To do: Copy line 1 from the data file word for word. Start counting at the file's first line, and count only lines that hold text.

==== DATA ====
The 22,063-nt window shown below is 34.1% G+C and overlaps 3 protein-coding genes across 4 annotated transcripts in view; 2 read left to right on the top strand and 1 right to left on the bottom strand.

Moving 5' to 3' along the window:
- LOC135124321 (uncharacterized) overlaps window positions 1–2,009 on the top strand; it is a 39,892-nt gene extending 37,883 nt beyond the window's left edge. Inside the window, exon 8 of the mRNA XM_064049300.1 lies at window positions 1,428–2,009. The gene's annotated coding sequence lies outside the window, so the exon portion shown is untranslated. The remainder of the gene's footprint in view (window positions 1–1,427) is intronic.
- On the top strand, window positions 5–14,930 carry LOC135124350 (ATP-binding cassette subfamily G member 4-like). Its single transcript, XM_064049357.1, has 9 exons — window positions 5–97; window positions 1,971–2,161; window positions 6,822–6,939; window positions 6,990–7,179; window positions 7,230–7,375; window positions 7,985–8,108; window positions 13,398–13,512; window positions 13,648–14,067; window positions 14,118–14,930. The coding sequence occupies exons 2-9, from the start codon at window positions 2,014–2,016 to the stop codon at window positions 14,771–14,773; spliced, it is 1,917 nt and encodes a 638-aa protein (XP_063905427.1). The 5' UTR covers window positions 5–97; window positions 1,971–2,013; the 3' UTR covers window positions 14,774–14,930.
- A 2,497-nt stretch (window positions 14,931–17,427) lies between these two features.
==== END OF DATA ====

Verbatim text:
The 22,063-nt window shown below is 34.1% G+C and overlaps 3 protein-coding genes across 4 annotated transcripts in view; 2 read left to right on the top strand and 1 right to left on the bottom strand.